On August 20, the Great Lakes ADA Center and the ADA National Network are hosting “Insights on Traveling with a Mobility Disability,” an ADA Audio Conference Series session about the challenges associated with traveling with a mobility impairment. The session will be from 1:00 to 2:30 p.m. Central Time and is free to register. The session will be available via webinar and/or phone.
The A360 Blog
Accessibility is usually seen as something for companies to worry about. After all, companies can face legal action under accessibility legislation, such as the ADA and Section 508, if their websites are not accessible to people with disabilities. Accessibility isn’t something only companies need to consider, though. If you are communicating with a person with a disability, there are things you can do to make the communication “accessible.”
Accessibility is a mindset. If you think about only the 80%, you will not create something that is usable by all. You must think of 100% of people in order to create something that is truly accessible.
This is illustrated best by an encounter that I had recently. Being unable to drive, Uber is essential to my lifestyle, providing inexpensive, instantaneous, and easy-to-access transportation. In today’s fast-paced society, this is an invaluable tool when most people have their own car. I had about 30 minutes between work and the start of a party, and I needed to get going right away. I promise, this is not the start of a joke: “a blind man got into the Uber of a deaf woman…” I was that blind man.
Google Docs, Google’s free word processor, has become increasingly popular in recent years as an alternative to Microsoft Word and other text editing programs. There are several reasons for this, including the fact that Google Docs is free (you need to buy a Microsoft Office subscription to use Word), and multiple people can easily work together on a Google Doc. Google Docs is also considered to be pretty accessible, so it allows for easy collaboration among people with disabilities. Here are some tips for using Google Docs with a screen reader.
Representatives from A360 went to the MN State Capitol on Tuesday for the MN Digital Accessibility Law Celebration, an event put on by MN IT Services’ Office of Accessibility. The Celebration recognized the 10th anniversary of the Digital Accessibility and Usability Law, as well as digital accessibility advocates who worked to pass the law. The event also demonstrated how people with disabilities use and benefit from technology in their everyday lives. For example, eight State of MN employees shared what they learned from the 2019 CSUN Assistive Technology Conference, including digital accessibility learning opportunities.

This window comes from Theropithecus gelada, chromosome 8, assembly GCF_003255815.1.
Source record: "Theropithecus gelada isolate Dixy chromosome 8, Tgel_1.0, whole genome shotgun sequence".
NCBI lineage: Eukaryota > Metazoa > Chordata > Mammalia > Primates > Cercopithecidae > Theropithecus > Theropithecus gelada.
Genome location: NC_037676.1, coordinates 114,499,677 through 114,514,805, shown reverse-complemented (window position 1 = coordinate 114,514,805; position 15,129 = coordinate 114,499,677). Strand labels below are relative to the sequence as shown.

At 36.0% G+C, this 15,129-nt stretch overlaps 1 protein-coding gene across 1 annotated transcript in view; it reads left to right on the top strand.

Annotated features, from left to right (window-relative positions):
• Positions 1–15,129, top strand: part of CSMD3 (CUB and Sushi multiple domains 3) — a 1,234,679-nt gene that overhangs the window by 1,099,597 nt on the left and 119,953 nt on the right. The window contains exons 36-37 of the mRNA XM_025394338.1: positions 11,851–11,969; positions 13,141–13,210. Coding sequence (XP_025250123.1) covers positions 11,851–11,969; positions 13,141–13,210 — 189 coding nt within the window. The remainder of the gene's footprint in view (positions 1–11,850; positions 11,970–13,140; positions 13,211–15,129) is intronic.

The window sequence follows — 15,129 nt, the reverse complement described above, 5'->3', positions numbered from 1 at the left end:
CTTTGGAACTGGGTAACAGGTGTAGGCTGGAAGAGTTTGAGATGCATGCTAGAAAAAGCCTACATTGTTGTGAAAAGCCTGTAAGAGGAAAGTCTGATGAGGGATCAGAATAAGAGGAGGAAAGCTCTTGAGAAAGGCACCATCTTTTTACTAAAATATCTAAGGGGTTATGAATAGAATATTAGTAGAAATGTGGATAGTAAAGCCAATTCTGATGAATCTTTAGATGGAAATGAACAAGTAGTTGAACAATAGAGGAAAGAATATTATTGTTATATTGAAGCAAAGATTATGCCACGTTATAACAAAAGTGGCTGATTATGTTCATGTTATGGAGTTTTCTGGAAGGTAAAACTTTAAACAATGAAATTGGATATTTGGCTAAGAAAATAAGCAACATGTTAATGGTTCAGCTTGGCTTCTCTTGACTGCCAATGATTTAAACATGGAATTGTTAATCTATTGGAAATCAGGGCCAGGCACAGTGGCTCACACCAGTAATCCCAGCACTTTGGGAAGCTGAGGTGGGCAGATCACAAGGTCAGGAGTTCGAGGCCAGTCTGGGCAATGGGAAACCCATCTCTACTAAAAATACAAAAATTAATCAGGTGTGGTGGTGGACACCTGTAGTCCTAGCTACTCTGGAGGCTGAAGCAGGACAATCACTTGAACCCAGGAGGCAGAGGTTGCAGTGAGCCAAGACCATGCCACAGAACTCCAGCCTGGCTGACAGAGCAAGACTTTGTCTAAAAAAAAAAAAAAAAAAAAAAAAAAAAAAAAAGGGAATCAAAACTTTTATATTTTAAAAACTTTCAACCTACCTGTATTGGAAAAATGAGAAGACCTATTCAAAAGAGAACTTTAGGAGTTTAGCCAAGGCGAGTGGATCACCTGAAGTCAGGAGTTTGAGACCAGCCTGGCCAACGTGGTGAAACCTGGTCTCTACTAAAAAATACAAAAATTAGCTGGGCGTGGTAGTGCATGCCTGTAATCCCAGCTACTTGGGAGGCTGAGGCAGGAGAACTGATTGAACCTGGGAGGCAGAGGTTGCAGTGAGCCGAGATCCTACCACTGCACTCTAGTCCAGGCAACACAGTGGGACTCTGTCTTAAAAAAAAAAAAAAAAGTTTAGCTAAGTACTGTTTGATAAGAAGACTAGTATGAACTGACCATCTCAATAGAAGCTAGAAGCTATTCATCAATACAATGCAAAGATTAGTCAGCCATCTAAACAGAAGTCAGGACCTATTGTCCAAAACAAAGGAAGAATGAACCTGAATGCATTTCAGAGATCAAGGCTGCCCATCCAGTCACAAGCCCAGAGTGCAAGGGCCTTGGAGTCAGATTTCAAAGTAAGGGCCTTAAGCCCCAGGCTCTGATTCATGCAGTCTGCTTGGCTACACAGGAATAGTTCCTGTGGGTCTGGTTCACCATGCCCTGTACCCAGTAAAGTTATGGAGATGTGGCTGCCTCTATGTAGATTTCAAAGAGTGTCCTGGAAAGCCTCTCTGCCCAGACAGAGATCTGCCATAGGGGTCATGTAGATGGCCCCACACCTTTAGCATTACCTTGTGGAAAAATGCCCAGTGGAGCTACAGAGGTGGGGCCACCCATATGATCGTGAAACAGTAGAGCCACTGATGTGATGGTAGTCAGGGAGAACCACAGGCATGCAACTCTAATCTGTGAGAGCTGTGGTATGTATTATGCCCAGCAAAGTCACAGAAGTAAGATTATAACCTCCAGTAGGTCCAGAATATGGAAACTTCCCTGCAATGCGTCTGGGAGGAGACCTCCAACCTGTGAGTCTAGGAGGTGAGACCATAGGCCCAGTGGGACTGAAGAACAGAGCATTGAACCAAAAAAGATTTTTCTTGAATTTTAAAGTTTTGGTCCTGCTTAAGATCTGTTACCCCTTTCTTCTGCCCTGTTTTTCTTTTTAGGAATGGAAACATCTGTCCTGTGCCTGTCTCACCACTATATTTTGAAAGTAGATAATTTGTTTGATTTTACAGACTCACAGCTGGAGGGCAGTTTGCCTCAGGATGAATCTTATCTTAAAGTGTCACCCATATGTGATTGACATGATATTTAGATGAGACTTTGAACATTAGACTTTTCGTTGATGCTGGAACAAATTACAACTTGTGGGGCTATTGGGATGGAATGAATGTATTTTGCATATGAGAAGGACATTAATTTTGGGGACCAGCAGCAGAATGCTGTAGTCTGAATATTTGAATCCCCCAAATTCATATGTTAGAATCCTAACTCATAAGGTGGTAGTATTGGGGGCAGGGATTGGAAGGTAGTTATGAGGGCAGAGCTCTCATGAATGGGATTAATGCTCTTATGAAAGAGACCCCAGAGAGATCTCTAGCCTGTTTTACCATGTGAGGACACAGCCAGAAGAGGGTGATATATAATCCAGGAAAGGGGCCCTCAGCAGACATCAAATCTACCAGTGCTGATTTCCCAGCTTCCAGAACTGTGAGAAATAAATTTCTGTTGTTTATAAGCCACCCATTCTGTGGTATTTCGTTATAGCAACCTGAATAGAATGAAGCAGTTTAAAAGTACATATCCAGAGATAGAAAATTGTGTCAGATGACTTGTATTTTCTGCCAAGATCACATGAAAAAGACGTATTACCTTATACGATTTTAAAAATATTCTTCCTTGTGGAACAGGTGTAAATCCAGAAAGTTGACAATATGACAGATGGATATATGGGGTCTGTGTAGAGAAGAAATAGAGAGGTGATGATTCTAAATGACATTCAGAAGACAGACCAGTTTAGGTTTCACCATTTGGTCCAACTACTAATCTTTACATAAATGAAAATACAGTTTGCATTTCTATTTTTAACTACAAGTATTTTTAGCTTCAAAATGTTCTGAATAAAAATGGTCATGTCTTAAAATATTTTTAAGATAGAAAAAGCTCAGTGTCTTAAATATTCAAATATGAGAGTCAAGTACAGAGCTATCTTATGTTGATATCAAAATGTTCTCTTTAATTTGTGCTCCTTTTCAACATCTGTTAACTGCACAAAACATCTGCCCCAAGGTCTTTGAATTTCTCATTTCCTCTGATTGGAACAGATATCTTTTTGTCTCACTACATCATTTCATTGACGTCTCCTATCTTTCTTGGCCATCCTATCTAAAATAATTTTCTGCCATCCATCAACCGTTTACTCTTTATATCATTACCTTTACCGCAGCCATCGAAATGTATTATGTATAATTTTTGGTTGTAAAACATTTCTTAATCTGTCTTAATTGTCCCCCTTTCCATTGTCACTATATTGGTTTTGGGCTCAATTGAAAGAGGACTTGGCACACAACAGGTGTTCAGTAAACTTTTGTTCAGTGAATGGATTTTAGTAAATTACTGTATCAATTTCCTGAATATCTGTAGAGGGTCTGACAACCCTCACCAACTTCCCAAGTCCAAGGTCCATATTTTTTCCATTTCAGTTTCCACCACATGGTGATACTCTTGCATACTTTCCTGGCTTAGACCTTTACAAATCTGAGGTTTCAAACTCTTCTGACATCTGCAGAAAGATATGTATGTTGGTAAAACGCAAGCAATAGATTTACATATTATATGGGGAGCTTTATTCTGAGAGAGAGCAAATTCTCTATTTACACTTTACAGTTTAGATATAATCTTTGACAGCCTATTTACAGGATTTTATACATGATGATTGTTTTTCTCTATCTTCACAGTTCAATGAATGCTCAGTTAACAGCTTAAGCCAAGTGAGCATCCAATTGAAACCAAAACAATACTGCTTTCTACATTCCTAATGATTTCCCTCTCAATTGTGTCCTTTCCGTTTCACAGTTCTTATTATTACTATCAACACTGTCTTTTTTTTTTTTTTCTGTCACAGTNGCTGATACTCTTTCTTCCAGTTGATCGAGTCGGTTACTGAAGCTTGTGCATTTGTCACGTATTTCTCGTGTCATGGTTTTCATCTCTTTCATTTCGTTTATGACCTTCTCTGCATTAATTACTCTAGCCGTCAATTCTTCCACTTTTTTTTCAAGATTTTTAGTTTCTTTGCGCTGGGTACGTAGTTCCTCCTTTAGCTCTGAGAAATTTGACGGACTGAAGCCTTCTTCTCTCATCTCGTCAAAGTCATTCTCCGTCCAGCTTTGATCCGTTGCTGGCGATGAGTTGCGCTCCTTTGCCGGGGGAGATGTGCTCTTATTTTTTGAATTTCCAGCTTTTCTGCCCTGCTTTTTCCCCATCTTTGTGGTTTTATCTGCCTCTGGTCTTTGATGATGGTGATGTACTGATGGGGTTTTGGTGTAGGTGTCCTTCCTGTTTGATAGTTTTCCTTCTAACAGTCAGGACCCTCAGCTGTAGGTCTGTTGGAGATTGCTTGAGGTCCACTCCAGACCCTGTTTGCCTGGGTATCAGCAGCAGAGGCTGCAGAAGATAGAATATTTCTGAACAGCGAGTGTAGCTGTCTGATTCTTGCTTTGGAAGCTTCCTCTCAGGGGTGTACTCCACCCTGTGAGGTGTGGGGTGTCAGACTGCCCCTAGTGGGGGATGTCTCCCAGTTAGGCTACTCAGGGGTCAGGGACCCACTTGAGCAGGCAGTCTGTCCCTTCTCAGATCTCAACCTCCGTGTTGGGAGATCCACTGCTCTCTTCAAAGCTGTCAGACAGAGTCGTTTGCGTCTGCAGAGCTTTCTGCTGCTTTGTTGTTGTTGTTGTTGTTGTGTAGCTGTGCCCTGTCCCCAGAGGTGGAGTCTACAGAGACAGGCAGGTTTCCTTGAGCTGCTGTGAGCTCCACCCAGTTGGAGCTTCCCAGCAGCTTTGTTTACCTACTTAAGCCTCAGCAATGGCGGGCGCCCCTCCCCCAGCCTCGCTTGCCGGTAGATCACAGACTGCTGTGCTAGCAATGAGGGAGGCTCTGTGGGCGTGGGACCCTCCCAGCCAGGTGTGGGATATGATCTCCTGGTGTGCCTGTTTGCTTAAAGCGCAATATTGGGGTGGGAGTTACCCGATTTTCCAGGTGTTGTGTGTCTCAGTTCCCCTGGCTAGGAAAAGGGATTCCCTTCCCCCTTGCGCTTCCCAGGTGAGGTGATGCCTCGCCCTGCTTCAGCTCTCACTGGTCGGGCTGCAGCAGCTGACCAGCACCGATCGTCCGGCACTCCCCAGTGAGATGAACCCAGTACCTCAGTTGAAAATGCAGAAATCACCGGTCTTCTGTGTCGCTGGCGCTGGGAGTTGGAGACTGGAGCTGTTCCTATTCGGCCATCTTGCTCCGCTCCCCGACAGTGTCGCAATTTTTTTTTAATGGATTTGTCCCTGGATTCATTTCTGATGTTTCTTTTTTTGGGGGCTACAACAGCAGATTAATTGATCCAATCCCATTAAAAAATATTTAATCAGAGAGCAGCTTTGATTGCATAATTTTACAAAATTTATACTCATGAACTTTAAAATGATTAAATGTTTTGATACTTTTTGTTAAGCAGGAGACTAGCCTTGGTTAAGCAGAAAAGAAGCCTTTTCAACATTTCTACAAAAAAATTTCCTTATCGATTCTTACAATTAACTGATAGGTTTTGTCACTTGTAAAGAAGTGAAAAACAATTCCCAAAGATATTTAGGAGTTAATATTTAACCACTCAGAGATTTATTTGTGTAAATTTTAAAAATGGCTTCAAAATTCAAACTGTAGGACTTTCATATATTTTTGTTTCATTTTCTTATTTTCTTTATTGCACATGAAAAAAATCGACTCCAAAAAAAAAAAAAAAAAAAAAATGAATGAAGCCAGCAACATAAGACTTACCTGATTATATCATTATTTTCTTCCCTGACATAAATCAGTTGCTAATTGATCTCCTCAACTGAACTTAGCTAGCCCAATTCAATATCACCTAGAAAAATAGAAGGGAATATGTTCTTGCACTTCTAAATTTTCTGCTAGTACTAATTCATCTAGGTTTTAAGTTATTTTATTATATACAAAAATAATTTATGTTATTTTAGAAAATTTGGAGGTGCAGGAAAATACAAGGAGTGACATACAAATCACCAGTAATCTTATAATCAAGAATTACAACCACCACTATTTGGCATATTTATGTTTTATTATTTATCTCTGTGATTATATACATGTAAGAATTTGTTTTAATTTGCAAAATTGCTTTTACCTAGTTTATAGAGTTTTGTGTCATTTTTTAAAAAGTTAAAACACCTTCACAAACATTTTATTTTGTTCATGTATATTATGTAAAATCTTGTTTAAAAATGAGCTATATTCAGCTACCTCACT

A360 believes that every effort should be made to create fully accessible sites and apps. But even in the best cases, and certainly as stop-gap measures, there is always the need for alternative means to complete any task and find information. Even the most accessible sites may not support every user, so options like telephone help or web chat are critical anytime we rely on technology. Let me give you a real-life example of what I mean:
When digital accessibility became a thing, most of the focus was on people living only with blindness. At the time, hardware speech synthesizers and software speech synthesizers existed, and there were also Braille displays. However, Braille displays were so expensive that very few people could afford them.
Many companies are now understanding that accessible web content is important so that all of their users can experience their site, buy their products and other important tasks. At the same time, busy content management groups are regularly churning out fresh batches of blogs, web pages, and social media posts. With so much new content being created every day, companies fear they need specialized knowledge to prevent complicated workflows from inadvertently creating accessibility issues on their digital properties. But the good news is, following some simple steps, much of your content can be made accessible.